Crashes Involving Scooters and Mopeds in Chesapeake
Crashes involving scooters and mopeds in Chesapeake are not as common as motorcycle accidents. However, riders of scooters and mopeds lack protection from severe injuries and are among the most vulnerable individuals on the road.
The Commonwealth recorded 318 moped wrecks in 2019, according to the Virginia Department of Motor Vehicles’ Traffic Crash Facts report. Thirteen riders were killed and 272 suffered injuries, 97 of them serious. Moped crashes comprised just 0.2% of all traffic crashes in the state last year. The statistics offer little solace to those who have lost a family member or suffered critical injuries in a collision with a careless, reckless, distracted, or drunk driver.
This month, a 42-year-old moped rider from Chesapeake died on a Saturday afternoon in the 1500 block of Hoover Avenue. Chesapeake Police said the driver of a 2005 Ford Taurus hit the rider as he turned left onto Buckland Street. The moped rider was traveling northbound on Hoover Avenue.
Police said the Taurus driver fled the accident scene. However, witnesses followed him to a home on Martin Avenue. Police later arrested him and charged him with felony hit-and-run, according to media reports. Tragically, the moped rider did not survive the collision. Medics arrived at the accident scene and pronounced him deceased. Our thoughts are with the rider’s family.
Recent crashes involving scooters and mopeds in Chesapeake and elsewhere in Virginia highlight how car and truck drivers habitually fail to notice motorists on two wheels. Many drivers lookout for other cars when making left turns but seem to have a blind spot when it comes to motorcyclists.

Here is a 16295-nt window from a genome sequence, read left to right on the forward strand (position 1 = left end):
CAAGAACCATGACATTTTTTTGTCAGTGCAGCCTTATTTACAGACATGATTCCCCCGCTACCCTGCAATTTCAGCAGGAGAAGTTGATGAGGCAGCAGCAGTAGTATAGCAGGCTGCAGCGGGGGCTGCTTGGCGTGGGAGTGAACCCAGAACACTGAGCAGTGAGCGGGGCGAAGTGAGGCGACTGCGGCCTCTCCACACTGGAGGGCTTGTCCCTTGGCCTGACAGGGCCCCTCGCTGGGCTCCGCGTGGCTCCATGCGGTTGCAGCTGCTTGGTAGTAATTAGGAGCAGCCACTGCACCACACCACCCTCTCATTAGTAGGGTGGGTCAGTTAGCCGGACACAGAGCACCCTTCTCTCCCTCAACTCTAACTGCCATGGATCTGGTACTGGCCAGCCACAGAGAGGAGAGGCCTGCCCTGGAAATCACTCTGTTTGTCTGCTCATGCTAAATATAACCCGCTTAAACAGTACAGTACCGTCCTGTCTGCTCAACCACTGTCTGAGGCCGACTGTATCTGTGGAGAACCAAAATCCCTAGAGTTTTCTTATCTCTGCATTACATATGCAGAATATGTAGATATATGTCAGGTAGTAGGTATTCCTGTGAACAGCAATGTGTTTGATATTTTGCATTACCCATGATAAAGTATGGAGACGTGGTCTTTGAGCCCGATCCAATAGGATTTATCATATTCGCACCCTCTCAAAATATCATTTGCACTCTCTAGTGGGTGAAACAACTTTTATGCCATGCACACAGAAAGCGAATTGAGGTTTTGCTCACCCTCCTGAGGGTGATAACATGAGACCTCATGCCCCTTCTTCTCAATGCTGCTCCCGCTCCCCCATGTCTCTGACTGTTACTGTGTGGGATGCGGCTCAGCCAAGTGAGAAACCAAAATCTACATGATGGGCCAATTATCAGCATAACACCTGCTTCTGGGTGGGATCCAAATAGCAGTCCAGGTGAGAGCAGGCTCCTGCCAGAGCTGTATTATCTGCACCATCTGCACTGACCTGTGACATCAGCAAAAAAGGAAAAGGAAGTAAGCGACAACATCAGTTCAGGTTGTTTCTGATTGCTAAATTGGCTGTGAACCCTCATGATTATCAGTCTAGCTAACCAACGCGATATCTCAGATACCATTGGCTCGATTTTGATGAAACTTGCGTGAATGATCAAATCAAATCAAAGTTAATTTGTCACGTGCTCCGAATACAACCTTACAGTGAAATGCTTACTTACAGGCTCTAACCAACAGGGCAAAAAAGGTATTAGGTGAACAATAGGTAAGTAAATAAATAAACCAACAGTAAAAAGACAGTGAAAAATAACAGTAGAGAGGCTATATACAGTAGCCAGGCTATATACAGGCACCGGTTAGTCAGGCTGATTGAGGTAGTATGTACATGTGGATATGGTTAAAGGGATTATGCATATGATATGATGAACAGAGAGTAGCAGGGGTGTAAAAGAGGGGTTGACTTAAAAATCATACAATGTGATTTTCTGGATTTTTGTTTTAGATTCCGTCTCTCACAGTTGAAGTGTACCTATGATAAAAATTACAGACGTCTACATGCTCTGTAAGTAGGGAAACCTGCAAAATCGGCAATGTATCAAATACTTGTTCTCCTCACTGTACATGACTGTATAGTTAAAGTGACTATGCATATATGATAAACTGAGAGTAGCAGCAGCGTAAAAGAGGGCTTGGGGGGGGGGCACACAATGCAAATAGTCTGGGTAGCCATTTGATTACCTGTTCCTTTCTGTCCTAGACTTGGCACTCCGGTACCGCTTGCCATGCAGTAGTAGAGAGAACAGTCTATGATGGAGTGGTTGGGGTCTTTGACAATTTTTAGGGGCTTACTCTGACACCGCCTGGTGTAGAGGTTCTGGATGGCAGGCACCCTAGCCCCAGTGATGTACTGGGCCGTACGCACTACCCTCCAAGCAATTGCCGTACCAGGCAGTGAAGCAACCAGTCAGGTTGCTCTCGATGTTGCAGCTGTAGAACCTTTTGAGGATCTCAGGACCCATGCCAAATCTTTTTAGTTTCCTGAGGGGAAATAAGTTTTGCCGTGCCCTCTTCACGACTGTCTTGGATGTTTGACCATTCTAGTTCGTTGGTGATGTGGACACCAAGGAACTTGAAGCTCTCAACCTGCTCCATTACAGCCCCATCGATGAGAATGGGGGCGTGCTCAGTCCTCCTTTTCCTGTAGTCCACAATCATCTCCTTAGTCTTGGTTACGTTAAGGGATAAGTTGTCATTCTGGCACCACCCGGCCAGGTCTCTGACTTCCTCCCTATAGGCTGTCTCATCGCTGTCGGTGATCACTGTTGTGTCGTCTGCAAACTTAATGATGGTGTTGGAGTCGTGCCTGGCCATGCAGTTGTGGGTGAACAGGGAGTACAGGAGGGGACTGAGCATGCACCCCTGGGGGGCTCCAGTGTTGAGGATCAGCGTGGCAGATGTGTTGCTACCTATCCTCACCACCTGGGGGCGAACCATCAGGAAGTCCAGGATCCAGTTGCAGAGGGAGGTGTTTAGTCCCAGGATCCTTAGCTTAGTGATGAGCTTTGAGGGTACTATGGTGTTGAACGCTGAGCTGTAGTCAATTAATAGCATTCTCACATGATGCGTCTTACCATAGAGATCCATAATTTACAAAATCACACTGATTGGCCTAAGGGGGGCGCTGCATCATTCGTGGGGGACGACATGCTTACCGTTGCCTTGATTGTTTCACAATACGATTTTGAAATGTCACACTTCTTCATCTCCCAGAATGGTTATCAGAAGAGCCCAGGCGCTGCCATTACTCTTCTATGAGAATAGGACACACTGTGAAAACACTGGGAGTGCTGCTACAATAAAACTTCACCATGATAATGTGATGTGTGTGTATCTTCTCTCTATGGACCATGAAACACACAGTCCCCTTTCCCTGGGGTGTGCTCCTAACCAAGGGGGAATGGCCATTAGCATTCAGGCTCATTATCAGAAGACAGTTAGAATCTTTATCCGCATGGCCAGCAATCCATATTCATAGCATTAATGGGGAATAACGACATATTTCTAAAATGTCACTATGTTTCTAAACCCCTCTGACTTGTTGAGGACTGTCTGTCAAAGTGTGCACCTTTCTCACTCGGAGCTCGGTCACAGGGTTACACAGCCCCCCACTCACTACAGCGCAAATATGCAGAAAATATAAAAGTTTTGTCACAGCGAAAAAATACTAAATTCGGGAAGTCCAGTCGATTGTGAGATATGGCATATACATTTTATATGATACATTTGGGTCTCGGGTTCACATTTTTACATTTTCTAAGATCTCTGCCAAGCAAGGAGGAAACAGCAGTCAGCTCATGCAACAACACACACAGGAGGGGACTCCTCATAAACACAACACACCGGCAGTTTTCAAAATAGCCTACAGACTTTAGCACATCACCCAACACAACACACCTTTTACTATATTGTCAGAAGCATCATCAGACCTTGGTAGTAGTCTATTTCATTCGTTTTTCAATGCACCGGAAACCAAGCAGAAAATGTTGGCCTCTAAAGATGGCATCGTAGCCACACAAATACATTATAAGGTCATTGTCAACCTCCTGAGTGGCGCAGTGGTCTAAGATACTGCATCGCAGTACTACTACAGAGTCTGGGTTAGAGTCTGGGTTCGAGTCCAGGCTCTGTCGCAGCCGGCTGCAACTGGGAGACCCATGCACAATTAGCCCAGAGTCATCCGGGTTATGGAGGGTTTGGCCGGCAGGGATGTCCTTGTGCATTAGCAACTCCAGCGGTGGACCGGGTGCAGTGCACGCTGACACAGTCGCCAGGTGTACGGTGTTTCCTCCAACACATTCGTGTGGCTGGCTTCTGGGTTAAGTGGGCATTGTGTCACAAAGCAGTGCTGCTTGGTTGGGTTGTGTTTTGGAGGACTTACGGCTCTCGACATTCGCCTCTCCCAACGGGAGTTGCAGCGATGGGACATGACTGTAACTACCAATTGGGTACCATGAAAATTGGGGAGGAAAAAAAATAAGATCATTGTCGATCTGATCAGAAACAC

Are Mopeds and Scooters as Dangerous as Motorcycles?
More people die on motorcycles than mopeds and scooters every year in Virginia. In 2019, 89 motorcyclists died in the Commonwealth, a 1.1% increase from the previous year. The death toll could reflect the fact motorcycles are more powerful and can reach greater speeds than mopeds and scooters. However, the raw figures may be skewed because more people ride motorcycles.
Mopeds developed from bicycles with motors. The name means a motorized pedal vehicle. They have a step-through frame and may or may not have pedals. They typically have a 50 cc engine or less and cannot travel faster than 40 mph, the insurer State Farm states on its website. They have become increasingly popular in economic downturns or when gas prices rise.
Although crashes involving mopeds often occur at lower speeds than motorcycle wrecks, some characteristics of mopeds make them risky to ride. They are smaller than motorcycles and other drivers are even less likely to see them. The lack of acceleration inherent in these vehicles means they can often hold up traffic on major highways, causing frustration and even road rage. State law requires that every moped driver operating one of these vehicles must carry a government-issued photo ID. This does not have to be a driver’s license. This means moped riders may be younger and less experienced. Moped riders must wear helmets, a face shield, and safety glasses or goggles unless the moped has a windshield. Virginia law prohibits mopeds on interstates.
Scooters have a foot platform and typically have more powerful engines than moped – up to 250 cc. They can usually reach higher speeds than mopeds, potentially up to 75 mph. Traditional motorized scooters should not be confused with the new generation of e-scooters that are flooding towns and cities and are considerably more flimsy and slower. Scooters often have smaller wheels than motorcycles and may be less stable.